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Please note that Mommsen uses the AUC chronology (Ab Urbe Condita), i.e. from the founding of the City of Rome. You can use this reference table to have the B.C. dates


V. The Establishment of the Military Monarchy

From: The History of Rome, by Theodor Mommsen
Translated with the sanction of the author by William Purdie Dickson

The History of Old Rome

Chapter VII - The Subjugation of the West


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Page 136

Indulgences towards Existing Arrangements

The former cantonal constitutions with their hereditary kings, or their presiding feudal-oligarchies, continued in the main to subsist after the conquest, and even the system of clientship, which made certain cantons dependent on others more powerful, was not abolished, although no doubt with the loss of political independence its edge was taken off. The sole object of Caesar was, while making use of the existing dynastic, feudalist, and hegemonic divisions, to arrange matters in the interest of Rome, and to bring everywhere into power the men favourably disposed to the foreign rule.

Caesar spared no pains to form a Roman party in Gaul; extensive rewards in money and specially in confiscated estates were bestowed on his adherents, and places in the common council and the first offices of state in their cantons were procured for them by Caesar's influence. Those cantons in which a sufficiently strong and trustworthy Roman party existed, such as those of the Remi, the Lingones, the Haedui, were favoured by the bestowal of a freer communal constitution--the right of alliance, as it was called--and by preferences in the regulation of the matter of hegemony.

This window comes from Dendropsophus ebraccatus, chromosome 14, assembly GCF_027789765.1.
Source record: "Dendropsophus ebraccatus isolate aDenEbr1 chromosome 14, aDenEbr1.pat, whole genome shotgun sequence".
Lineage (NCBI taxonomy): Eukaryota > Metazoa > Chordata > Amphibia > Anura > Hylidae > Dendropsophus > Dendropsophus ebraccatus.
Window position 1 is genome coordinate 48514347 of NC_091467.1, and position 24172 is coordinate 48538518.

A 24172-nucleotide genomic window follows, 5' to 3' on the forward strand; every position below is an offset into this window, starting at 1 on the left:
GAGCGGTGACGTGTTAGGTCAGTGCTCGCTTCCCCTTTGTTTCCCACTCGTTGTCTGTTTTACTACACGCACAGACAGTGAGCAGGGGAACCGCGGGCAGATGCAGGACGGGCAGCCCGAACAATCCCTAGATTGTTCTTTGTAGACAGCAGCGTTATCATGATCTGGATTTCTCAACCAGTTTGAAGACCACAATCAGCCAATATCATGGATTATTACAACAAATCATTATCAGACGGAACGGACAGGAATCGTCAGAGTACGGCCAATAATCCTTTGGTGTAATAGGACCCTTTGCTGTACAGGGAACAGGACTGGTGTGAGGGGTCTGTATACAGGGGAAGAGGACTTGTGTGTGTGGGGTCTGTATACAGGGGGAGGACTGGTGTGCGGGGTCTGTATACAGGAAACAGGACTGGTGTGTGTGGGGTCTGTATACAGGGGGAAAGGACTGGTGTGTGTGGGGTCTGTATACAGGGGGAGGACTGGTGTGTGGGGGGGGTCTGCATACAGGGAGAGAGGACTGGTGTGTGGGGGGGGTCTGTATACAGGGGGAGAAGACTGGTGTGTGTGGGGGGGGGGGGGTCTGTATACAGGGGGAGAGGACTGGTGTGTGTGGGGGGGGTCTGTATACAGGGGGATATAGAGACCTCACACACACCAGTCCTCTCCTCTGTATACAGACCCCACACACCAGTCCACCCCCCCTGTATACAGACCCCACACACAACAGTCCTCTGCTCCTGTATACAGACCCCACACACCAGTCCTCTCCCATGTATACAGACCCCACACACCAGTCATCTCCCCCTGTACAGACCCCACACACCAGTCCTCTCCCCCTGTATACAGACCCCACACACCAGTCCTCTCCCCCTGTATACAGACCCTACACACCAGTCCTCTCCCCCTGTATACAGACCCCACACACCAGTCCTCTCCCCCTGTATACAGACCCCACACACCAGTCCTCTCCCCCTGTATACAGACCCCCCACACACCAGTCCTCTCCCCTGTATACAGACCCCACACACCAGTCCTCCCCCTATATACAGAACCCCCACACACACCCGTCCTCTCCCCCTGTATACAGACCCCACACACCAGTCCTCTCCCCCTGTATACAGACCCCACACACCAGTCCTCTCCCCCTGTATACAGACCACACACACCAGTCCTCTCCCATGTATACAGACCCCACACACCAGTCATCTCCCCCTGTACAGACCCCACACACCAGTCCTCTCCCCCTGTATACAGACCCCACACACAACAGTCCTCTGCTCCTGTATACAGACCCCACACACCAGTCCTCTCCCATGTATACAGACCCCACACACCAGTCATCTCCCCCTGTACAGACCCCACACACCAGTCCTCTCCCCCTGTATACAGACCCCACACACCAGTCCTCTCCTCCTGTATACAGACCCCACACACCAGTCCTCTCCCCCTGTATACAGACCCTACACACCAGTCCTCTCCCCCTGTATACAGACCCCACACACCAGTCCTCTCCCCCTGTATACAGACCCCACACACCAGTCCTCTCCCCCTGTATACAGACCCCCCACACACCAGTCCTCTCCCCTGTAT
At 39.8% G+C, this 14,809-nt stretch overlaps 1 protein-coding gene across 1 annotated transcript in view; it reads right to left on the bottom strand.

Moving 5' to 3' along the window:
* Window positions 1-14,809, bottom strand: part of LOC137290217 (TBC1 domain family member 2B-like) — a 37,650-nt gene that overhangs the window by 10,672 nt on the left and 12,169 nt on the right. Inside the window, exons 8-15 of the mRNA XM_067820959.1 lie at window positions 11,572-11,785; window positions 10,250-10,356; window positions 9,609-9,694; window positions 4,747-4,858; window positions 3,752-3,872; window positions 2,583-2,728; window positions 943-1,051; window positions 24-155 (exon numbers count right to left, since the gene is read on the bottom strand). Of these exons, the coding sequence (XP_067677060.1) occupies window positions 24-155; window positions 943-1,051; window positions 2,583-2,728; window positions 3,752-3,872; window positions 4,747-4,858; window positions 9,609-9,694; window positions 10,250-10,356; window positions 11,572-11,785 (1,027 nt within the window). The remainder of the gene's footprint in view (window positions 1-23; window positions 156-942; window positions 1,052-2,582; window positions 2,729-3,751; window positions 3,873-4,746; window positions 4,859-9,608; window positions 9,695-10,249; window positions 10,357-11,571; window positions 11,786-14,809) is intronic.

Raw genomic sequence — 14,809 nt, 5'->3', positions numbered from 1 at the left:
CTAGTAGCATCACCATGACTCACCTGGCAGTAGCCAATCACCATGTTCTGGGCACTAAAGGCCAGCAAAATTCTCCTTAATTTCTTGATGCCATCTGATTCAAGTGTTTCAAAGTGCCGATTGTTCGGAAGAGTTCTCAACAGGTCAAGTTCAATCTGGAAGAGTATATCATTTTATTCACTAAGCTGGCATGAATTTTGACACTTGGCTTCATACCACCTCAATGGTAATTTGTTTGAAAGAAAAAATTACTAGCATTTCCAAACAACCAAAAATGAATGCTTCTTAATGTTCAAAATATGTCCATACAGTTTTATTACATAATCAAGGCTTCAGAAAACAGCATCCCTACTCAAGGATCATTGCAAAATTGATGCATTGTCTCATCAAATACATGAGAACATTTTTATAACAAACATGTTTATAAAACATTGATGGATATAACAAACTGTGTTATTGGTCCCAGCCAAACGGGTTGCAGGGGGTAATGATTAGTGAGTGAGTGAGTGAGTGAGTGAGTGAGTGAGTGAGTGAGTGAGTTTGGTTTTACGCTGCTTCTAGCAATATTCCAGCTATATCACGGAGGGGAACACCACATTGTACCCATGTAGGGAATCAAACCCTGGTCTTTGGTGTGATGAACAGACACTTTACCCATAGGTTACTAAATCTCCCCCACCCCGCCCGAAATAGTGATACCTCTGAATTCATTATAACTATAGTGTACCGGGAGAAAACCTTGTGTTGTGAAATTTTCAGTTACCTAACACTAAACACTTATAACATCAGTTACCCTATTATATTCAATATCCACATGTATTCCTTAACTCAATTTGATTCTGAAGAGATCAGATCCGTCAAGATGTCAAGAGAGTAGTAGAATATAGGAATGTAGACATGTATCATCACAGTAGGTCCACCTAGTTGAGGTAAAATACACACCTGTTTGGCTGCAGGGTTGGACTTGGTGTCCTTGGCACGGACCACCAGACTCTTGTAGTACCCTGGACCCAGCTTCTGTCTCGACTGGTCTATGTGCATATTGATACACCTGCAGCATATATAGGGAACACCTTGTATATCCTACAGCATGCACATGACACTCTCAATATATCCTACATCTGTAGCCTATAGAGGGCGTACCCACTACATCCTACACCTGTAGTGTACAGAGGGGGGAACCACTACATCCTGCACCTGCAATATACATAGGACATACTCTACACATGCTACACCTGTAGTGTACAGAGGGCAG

The national worship and its priests seem to have been spared by Caesar from the outset as far as possible; no trace is found in his case of measures such as were adopted in later times by the Roman rulers against the Druidical system, and with this is probably connected the fact that his Gallic wars, so far as we see, do not at all bear the character of religious warfare after the fashion which formed so prominent a feature of the Britannic wars subsequently.

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